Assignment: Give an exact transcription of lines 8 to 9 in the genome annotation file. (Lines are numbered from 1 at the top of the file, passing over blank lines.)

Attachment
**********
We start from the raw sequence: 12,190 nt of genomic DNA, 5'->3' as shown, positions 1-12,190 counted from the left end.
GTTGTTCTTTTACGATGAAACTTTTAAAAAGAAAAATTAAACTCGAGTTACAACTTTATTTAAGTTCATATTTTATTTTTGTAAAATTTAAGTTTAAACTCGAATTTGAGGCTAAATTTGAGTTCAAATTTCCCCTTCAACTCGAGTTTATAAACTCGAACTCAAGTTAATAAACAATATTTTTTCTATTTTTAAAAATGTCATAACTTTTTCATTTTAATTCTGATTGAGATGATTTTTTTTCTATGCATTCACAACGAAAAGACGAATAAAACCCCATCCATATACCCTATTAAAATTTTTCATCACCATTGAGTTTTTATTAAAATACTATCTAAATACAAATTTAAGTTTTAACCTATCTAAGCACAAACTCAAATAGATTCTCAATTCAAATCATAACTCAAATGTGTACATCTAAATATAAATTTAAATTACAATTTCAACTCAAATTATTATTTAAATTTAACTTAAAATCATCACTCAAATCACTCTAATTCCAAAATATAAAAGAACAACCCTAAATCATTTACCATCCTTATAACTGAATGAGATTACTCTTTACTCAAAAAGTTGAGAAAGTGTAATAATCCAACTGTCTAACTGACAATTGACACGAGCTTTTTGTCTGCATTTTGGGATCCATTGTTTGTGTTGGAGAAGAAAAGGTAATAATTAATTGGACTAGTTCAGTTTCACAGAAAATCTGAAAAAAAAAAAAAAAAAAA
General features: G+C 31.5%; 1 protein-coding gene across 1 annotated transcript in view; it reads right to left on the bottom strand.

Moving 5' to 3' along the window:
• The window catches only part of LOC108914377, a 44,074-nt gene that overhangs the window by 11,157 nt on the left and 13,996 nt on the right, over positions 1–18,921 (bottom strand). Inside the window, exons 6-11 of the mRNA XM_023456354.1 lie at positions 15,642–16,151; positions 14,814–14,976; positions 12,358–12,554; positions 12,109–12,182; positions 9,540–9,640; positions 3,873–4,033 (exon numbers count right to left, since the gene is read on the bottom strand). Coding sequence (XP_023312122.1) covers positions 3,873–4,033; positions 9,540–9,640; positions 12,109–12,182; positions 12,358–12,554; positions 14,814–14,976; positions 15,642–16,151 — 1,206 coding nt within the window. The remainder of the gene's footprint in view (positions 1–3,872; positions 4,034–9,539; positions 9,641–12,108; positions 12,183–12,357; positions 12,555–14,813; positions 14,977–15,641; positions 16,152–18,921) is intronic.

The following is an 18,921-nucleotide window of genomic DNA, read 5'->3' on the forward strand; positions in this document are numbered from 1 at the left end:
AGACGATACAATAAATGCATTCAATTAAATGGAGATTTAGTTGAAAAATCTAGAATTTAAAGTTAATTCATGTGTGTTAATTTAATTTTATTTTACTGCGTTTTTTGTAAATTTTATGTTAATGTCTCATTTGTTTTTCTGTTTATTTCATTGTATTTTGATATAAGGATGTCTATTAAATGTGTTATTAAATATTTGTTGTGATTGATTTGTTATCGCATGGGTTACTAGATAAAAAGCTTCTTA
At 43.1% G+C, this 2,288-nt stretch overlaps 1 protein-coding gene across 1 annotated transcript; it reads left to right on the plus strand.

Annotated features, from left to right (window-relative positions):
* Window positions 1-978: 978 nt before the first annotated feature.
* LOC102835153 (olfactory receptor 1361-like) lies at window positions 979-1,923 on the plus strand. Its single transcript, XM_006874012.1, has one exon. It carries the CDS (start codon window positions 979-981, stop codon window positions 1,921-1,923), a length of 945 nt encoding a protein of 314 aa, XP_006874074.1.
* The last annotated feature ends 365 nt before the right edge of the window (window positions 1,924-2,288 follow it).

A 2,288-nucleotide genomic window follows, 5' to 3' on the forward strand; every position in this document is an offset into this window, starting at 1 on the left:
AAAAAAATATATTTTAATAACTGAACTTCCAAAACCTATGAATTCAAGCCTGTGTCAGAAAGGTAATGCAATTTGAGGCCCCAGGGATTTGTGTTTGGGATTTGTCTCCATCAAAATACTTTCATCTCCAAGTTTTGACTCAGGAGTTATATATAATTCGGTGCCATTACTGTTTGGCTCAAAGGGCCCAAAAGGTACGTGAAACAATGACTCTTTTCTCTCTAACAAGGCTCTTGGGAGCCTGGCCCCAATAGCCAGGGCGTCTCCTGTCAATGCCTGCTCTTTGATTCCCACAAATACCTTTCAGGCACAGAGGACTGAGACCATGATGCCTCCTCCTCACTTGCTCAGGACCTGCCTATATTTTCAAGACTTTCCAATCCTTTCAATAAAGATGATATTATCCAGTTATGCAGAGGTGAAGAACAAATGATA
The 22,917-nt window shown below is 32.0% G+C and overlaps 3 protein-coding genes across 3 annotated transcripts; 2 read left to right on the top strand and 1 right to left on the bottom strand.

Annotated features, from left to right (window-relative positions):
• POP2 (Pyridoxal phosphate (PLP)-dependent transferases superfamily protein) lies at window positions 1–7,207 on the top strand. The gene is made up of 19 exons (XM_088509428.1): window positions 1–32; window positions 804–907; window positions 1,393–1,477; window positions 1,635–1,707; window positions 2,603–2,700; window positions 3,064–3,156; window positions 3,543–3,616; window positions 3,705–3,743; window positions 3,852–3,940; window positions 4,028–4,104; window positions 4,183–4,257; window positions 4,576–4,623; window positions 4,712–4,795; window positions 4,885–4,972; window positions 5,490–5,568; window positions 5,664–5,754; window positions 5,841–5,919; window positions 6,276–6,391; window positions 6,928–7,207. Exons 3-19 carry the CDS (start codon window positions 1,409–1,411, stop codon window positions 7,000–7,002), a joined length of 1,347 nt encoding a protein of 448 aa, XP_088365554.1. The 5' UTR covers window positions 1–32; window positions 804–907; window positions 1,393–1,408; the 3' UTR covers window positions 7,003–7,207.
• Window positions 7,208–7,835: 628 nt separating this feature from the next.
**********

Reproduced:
At 43.1% G+C, this 2,288-nt stretch overlaps 1 protein-coding gene across 1 annotated transcript; it reads left to right on the plus strand.

Annotated features, from left to right (window-relative positions):